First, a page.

The Dangers of Miso Soup
I don’t trust miso soup, she says, and ominous music begins to play in
the background as she pushes her soup away with long rust-colored
mails, miso soup sloshing innocently in its painted bowl, although,
suspiciously murky, hiding strips of seaweed. Even later, when she
tells me what she meant was I am vegetarian, and sometimes Japa-
nese restaurants stir fish paste into their miso soup, I can’t stop the
movie from playing: courageous heroine leaps from her car–escape
facilitated by her unclasped seatbelt–and then! no time to scream,
miso soup in close pursuit, she runs down the street in stilettos, flowy
sleeves billowing like smoke from a gun, miso soup closing in, white
Karen Schubert’s most recent chapbooks are Black Sand Beach (Kattywompus Press, forthcoming) and I Left My Wings on a Chair (Kent State Press, 2014), selected by Kathleen Flenniken for the Wick Poetry Center prize. Her work appears or is forthcoming in PoetsArtists, The Louisville Review, American Literary Review, Best American Poetry Blog, and diode poetry journal. She was a 2013 writer-in-residence at Headlands Center for the Arts and her poem “Autobiography” was selected by Tony Hoagland for the first annual William Dickey Memorial Broadside Contest. She is a founding member of Lit Youngstown, a new literary arts organization in Youngstown, Ohio.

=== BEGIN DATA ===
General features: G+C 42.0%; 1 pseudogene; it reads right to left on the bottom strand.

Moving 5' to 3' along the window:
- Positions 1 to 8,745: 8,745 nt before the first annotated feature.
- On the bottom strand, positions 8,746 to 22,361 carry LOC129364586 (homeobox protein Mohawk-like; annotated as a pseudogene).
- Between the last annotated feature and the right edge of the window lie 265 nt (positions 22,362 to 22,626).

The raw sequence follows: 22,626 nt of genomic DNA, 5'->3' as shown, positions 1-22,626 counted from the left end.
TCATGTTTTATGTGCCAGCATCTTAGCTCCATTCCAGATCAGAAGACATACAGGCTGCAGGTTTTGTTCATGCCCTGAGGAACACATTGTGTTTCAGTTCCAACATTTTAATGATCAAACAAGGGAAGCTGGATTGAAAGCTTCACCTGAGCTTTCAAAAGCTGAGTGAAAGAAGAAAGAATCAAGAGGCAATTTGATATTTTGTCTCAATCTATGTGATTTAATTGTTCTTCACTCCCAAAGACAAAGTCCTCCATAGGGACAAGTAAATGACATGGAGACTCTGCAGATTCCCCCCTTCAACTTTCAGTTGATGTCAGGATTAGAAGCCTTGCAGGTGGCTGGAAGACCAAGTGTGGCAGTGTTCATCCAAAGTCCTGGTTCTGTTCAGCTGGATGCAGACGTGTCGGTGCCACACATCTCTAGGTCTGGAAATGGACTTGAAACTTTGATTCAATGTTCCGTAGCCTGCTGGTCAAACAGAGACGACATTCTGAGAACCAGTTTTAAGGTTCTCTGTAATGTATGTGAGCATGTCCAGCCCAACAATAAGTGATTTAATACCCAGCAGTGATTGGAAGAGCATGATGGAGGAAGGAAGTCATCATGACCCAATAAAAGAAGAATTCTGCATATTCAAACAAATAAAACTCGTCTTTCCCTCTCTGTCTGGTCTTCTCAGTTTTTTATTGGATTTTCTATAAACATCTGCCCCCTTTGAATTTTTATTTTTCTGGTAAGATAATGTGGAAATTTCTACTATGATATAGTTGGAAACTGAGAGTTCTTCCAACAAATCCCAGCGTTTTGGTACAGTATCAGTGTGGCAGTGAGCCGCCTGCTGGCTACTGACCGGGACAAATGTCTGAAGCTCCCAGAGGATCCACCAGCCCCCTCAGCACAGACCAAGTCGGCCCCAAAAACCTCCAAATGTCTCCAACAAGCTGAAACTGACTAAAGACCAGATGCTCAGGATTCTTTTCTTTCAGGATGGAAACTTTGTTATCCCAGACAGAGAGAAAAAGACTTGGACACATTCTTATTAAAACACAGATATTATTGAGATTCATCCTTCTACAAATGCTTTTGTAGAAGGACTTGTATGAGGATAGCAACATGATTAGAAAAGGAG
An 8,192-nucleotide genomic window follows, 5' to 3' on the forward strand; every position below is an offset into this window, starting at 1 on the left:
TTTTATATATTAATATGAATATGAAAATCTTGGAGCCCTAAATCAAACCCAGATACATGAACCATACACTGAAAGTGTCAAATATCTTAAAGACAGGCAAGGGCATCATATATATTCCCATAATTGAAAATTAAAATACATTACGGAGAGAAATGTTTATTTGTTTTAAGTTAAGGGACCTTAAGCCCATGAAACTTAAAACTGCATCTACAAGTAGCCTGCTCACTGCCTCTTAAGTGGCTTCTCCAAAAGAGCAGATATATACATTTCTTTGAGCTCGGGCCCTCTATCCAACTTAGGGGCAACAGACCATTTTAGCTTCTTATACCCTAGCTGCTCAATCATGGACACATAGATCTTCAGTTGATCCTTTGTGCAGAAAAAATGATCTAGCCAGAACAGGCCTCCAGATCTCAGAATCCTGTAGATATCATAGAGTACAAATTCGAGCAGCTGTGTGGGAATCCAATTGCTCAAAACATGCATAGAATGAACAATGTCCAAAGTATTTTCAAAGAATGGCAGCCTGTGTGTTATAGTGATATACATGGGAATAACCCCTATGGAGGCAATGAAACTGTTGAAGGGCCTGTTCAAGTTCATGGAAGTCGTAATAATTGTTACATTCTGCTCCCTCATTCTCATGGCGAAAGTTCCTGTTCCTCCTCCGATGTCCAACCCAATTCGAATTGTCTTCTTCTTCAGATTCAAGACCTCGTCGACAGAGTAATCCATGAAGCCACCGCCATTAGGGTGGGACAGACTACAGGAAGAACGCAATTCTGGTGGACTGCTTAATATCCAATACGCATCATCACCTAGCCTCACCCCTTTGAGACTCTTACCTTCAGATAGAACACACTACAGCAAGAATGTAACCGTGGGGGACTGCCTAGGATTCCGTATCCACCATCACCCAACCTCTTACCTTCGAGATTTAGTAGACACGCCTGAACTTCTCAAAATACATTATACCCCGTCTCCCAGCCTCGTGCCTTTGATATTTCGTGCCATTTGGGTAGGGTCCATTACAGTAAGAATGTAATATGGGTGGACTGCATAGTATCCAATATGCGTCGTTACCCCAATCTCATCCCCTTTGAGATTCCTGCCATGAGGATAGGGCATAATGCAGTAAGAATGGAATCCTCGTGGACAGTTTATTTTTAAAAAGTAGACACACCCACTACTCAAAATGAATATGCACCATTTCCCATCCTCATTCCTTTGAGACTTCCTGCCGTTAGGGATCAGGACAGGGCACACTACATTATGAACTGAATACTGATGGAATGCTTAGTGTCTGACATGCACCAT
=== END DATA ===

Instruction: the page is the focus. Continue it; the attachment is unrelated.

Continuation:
Jennifer Jackson Berry is the author of the chapbooks When I Was a Girl (Sundress Publications) and Nothing But Candy (Liquid Paper Press). Recent poems have appeared or are forthcoming in Booth, The Emerson Review, Harpur Palate, Moon City Review, Stirring, and Whiskey Island, among others. She lives in Pittsburgh, Pennsylvania.
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